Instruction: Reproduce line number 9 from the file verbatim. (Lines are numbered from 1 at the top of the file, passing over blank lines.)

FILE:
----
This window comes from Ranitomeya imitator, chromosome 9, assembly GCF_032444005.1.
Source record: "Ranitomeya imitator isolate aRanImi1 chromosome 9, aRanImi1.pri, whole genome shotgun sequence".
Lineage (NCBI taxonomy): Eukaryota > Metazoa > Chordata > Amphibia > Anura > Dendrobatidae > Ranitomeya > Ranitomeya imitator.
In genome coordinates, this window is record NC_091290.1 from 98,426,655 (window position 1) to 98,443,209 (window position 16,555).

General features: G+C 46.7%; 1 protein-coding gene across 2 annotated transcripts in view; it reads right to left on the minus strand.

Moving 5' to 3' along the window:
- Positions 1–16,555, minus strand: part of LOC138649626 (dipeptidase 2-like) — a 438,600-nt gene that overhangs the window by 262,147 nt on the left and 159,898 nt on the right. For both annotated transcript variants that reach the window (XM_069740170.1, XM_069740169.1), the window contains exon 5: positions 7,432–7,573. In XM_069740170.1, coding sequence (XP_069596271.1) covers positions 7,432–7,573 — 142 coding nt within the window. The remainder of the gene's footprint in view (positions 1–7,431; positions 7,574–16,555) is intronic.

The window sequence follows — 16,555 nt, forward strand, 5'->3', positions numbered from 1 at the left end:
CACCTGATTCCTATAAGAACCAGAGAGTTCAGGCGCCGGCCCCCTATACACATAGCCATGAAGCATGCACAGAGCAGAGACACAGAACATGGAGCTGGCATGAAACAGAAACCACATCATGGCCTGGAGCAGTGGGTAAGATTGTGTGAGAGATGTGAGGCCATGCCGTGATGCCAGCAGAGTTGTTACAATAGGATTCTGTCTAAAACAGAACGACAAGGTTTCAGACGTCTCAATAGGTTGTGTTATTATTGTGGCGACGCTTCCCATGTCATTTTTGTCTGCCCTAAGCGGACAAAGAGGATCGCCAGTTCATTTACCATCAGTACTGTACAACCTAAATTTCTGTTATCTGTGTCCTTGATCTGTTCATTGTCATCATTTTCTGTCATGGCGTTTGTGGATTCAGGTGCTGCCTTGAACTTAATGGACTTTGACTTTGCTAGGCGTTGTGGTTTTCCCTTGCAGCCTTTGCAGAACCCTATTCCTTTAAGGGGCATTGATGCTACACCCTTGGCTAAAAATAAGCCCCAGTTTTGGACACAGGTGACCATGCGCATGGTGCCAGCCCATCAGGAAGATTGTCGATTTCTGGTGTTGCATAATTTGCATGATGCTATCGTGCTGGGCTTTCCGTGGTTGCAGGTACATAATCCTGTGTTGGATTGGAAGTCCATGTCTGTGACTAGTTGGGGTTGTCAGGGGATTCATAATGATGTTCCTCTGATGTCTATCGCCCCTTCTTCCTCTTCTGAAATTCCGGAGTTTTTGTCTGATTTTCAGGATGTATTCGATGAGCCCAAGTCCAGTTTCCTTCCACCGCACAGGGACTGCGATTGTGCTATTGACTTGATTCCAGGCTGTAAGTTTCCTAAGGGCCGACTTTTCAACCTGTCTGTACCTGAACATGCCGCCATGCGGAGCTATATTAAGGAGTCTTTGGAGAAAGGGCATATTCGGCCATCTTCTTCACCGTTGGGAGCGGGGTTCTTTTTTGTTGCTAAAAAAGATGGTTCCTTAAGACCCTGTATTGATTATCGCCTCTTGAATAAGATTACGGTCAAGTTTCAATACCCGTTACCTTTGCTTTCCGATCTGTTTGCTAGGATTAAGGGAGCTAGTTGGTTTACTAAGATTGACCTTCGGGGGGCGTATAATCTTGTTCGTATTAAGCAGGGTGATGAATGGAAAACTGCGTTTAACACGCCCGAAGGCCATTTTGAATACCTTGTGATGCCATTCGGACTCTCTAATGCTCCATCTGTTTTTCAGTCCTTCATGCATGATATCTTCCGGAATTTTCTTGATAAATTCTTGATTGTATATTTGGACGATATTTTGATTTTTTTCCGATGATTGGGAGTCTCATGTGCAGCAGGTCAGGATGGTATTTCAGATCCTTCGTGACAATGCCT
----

CACCTGATTCCTATAAGAACCAGAGAGTTCAGGCGCCGGCCCCCTATACACATAGCCATGAAGCATGCACAGAGCAGAGACACAGAACATGGAGCTGGCATGAAACAGAAACCACATCATGGCCTGGAGCAGTGGGTAAGATTGTGTGAGAGATGTGAGGCCATGCCGTGATGCCAGCAGAGTTGTTACAATAGGATTCTGTCTAAAACAGAACGACAAGGTTTCAGACGTCTCAATAGGTTGTGTTATTATTGTGGCGACGCTTCCCATGTCATTTTTGTCTGCCCTAAGCGGACAAAGAGGATCGCCAGTTCATTTACCATCAGTACTGTACAACCTAAATTTCTGTTATCTGTGTCCTTGATCTGTTCATTGTCATCATTTTCTGTCATGGCGTTTGTGGATTCAGGTGCTGCCTTGAACTTAATGGACTTTGACTTTGCTAGGCGTTGTGGTTTTCCCTTGCAGCCTTTGCAGAACCCTATTCCTTTAAGGGGCATTGATGCTACACCCTTGGCTAAAAATAAGCCCCAGTTTTGGACACAGGTGACCATGCGCATGGTGCCAGCCCATCAGGAAGATTGTCGATTTCTGGTGTTGCATAATTTGCATGATGCTATCGTGCTGGGCTTTCCGTGGTTGCAGGTACATAATCCTGTGTTGGATTGGAAGTCCATGTCTGTGACTAGTTGGGGTTGTCAGGGGATTCATAATGATGTTCCTCTGATGTCTATCGCCCCTTCTTCCTCTTCTGAAATTCCGGAGTTTTTGTCTGATTTTCAGGATGTATTCGATGAGCCCAAGTCCAGTTTCCTTCCACCGCACAGGGACTGCGATTGTGCTATTGACTTGATTCCAGGCTGTAAGTTTCCTAAGGGCCGACTTTTCAACCTGTCTGTACCTGAACATGCCGCCATGCGGAGCTATATTAAGGAGTCTTTGGAGAAAGGGCATATTCGGCCATCTTCTTCACCGTTGGGAGCGGGGTTCTTTTTTGTTGCTAAAAAAGATGGTTCCTTAAGACCCTGTATTGATTATCGCCTCTTGAATAAGATTACGGTCAAGTTTCAATACCCGTTACCTTTGCTTTCCGATCTGTTTGCTAGGATTAAGGGAGCTAGTTGGTTTACTAAGATTGACCTTCGGGGGGCGTATAATCTTGTTCGTATTAAGCAGGGTGATGAATGGAAAACTGCGTTTAACACGCCCGAAGGCCATTTTGAATACCTTGTGATGCCATTCGGACTCTCTAATGCTCCATCTGTTTTTCAGTCCTTCATGCATGATATCTTCCGGAATTTTCTTGATAAATTCTTGATTGTATATTTGGACGATATTTTGATTTTTTTCCGATGATTGGGAGTCTCATGTGCAGCAGGTCAGGATGGTATTTCAGATCCTTCGTGACAATGCCT